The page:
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The Importance of Writing a Will

More than half of Americans die without leaving a will. Without a will or any legal arrangement state laws will control how your assets and finances will be passed onto you loved ones. But more importantly, without a legal plan in place, custody of your minor children will be left in the hands of a probate judge, who knows nothing about your hopes and family values for raising your kids.

I’m attorney Andrew Garcia of Phillips Garcia, writing a will right now could be the smartest decision for ensuring the protection of your assets but more importantly your loved ones.


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What does intestate mean?

1. Of or relating to a person who has died without a valid will.
2. One who has died without a will.

Remember: It is important to write a Will or Trust properly, in order to protect your child’s future. Email Andrew at [email protected] to set up your will or trust today.

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Trusts: Recipe for cooking a great Trust with Attorney Andrew Garcia

Attorney and Cooking Enthusiast Andrew Garcia passes along his recipe for Cooking up a Great Trust. Andrew spells out the necessary steps that a family needs in order to create an effective trust.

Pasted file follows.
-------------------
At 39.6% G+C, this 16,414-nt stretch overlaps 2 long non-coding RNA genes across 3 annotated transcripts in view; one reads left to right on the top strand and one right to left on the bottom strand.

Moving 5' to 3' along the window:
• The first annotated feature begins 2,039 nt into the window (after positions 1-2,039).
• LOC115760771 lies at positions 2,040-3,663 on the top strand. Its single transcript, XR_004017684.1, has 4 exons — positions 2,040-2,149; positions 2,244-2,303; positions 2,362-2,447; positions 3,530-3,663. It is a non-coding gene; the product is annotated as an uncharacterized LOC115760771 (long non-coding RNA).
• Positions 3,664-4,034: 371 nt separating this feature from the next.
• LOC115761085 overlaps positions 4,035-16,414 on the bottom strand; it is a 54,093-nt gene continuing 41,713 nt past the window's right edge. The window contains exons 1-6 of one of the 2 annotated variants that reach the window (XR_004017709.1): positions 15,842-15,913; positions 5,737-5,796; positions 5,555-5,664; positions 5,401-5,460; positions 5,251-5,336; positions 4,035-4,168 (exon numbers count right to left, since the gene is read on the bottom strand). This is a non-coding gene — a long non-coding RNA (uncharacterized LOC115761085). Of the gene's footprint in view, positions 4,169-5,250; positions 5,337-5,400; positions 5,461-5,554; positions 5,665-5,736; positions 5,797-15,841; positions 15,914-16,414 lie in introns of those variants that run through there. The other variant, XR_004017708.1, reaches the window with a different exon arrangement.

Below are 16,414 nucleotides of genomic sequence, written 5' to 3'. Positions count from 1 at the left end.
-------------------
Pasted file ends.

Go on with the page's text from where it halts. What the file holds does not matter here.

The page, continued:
If you would like to set up a trust or for more information about trusts please fill out the contact form or visit us at

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Trusts: Recipe for Cooking a Great Living Trust with Attorney Andrew Garcia

Attorney and Cooking Enthusiast Andrew Garcia passes along his recipe for Cooking up a Great Trust. Andrew spells out the necessary steps that a family needs in order to create an effective trust.

If you would like to set up a trust or for more information about trusts please fill out our  contact form

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Massachusetts Probate Court to Lose 20% of Judges: What’s that mean for me?

Before the end of 2011, 20% of judges in the Massachusetts Probate & Family Court will be stepping down. Massachusetts Lawyers Weekly reports.

So what does this mean for me?

With significantly less Probate and Family Court judges, the Probate process will slow down dramatically, leaving your assets in probate for an extended period of time and in the hands of the remaining overwhelmed judges.

How do I pass down my assets to my children without being affected by the Probate Court?

Set up a Trust! Setting up a trust is the safest way to make sure your assets get to your children without entering Probate.

Why a Trust and not a Will?

A Will “comes to life” when you die and passes your property on through the Probate Court System. A Trust, or “living trust,” “comes to life” when your your still alive and after your death while avoiding Probate Court.

Who can help me set up a trust?

We can! At Phillips Garcia Law we specialize in protecting families by helping them legally pass down their assets in the safest and most precise way possible. Contact us using the Contact Form, call us at 508-998-0800, or email us at [email protected] As always, you can find out more information on protecting your family and creating Trusts at our website,